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  1. Scrap MPLADS: The scheme never really took off

Scrap MPLADS: The scheme never really took off

CIC is proposing that the framework make MPs answerable under RTI for MPLADS.

By: | New Delhi | Published: September 18, 2018 3:14 AM
The framework, CIC says, should require lawmakers to present comprehensive reports on the number of applications received, works recommended/rejected, progress of works and details of beneficiaries. (PTI)

The Central Information Commission (CIC) has asked the Lok Sabha Speaker and the Rajya Sabha chairman to come up with a legal framework for the Member of Parliament Local Area Development Scheme (MPLADS) to ensure transparency and accountability amongst lawmakers with respect to the obligations under the scheme. As per data from ministry of statistics and programme implementation (Mospi), as of August 6, 318 MPLADS accounts from the 15th Lok Sabha (2009-2014) were still ‘active’, or had funds lying unspent. MPLADS, under which parliamentarians get Rs 5 crore for projects within their constituencies, is a wasteful scheme—Mospi data shows that over Rs 12,000 crore lies unspent, with some of it having not been released to lawmakers in the first place. This capital could have been deployed elsewhere for better realisation of the development agenda.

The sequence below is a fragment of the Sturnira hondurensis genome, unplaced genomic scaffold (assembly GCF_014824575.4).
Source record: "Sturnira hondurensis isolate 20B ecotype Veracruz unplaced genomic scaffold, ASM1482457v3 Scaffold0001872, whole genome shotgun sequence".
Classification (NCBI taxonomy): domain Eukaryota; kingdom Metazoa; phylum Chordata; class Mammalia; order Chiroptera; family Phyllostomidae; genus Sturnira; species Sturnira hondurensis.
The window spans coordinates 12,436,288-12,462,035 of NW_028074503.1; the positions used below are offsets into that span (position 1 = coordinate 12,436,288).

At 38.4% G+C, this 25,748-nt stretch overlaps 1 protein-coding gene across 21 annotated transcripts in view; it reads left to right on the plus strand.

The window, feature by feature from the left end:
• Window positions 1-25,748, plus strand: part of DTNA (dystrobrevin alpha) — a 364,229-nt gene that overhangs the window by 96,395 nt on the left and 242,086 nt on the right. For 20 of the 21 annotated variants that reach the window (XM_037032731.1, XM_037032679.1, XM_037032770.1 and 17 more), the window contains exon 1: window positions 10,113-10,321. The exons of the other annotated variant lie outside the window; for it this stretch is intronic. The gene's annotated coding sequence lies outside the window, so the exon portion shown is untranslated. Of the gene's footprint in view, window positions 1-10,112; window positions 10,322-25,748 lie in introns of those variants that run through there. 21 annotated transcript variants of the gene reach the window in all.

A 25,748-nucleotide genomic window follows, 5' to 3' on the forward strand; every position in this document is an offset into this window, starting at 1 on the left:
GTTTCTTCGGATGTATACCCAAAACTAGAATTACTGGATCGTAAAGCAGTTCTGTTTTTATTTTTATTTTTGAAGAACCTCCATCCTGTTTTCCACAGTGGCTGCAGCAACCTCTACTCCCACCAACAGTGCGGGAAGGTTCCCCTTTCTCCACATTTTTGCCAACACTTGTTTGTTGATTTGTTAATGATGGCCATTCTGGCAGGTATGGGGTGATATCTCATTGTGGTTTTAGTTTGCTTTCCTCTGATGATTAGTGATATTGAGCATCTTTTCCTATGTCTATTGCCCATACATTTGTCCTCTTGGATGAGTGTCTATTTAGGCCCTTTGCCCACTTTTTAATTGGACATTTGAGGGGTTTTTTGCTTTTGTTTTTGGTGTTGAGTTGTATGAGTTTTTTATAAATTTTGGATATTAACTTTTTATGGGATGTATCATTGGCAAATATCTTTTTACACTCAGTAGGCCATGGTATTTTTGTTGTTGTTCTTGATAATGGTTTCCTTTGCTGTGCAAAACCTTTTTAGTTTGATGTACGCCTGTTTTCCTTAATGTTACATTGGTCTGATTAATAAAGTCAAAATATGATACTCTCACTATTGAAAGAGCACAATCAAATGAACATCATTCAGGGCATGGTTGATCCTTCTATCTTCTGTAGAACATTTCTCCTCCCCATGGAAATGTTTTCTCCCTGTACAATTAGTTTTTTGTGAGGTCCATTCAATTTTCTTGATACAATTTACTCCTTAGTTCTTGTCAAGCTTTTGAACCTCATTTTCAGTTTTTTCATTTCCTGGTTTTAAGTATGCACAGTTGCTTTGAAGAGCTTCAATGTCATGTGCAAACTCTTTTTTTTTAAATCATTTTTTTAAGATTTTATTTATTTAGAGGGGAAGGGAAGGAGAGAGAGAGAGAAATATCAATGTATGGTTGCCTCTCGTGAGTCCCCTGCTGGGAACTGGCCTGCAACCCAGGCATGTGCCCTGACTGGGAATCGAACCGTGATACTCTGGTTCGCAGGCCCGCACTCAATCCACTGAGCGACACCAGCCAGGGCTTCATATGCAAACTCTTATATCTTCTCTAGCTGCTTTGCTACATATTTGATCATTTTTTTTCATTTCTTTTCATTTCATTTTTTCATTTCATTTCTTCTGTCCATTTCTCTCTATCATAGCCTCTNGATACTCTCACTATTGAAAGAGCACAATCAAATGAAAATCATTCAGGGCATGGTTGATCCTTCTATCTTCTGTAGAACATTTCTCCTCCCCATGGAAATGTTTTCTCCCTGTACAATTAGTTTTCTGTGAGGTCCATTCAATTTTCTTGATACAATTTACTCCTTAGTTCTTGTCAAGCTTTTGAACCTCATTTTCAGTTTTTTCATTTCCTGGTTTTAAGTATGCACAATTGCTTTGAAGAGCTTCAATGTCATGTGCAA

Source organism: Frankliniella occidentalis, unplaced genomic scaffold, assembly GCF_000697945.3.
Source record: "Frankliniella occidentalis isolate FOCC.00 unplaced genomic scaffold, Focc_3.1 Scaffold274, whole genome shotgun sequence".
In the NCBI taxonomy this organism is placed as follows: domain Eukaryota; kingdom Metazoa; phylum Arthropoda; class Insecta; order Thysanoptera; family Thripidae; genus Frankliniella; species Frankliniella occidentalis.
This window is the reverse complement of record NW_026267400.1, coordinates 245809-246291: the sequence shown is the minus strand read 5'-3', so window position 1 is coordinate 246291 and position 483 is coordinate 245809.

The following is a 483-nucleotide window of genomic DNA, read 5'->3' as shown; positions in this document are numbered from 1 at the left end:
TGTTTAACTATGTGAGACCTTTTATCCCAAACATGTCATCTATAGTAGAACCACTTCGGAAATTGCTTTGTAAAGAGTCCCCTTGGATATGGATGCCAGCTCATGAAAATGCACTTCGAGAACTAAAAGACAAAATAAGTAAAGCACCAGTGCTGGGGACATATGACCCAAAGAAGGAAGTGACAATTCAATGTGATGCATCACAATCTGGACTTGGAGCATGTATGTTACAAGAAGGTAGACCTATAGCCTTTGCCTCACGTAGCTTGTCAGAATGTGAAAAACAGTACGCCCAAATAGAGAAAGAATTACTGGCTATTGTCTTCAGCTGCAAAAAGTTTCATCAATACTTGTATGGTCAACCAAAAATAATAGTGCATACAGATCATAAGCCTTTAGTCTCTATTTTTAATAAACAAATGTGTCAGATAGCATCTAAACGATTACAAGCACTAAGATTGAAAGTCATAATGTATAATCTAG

CIC is proposing that the framework make MPs answerable under RTI for MPLADS. The framework, CIC says, should require lawmakers to present comprehensive reports on the number of applications received, works recommended/rejected, progress of works and details of beneficiaries. CIC also recommended that the framework provide for punitive measures for breach. Given how Mospi, the nodal ministry for MPLADS, has failed in monitoring progress under the scheme, bringing it under RTI may put some pressure on parliamentarians. However, a better solution would be to scrap the scheme all together. While the Supreme Court settled the debate on whether MPLADS violated the principle of separation of powers of the judiciary, the legislative and the executive by saying that lawmakers could only recommend projects to the district administration which then carried out the work, the fact is the scheme has fostered a lawmaker-bureaucrat-contractor/business-person nexus—A Surya Prakash’s Public Money, Private Agenda talks about how assets allegedly created under the scheme “couldn’t be traced”, and how, in one case, MPLADS money was spent on a length of road that was built under MLALADS funds. A CAG report, in 2011, pointed to such graft while recommending scrapping. MPLADS is a band-aid solution to the yawning gaps in the provision of public services—only, it fails even as a band-aid.

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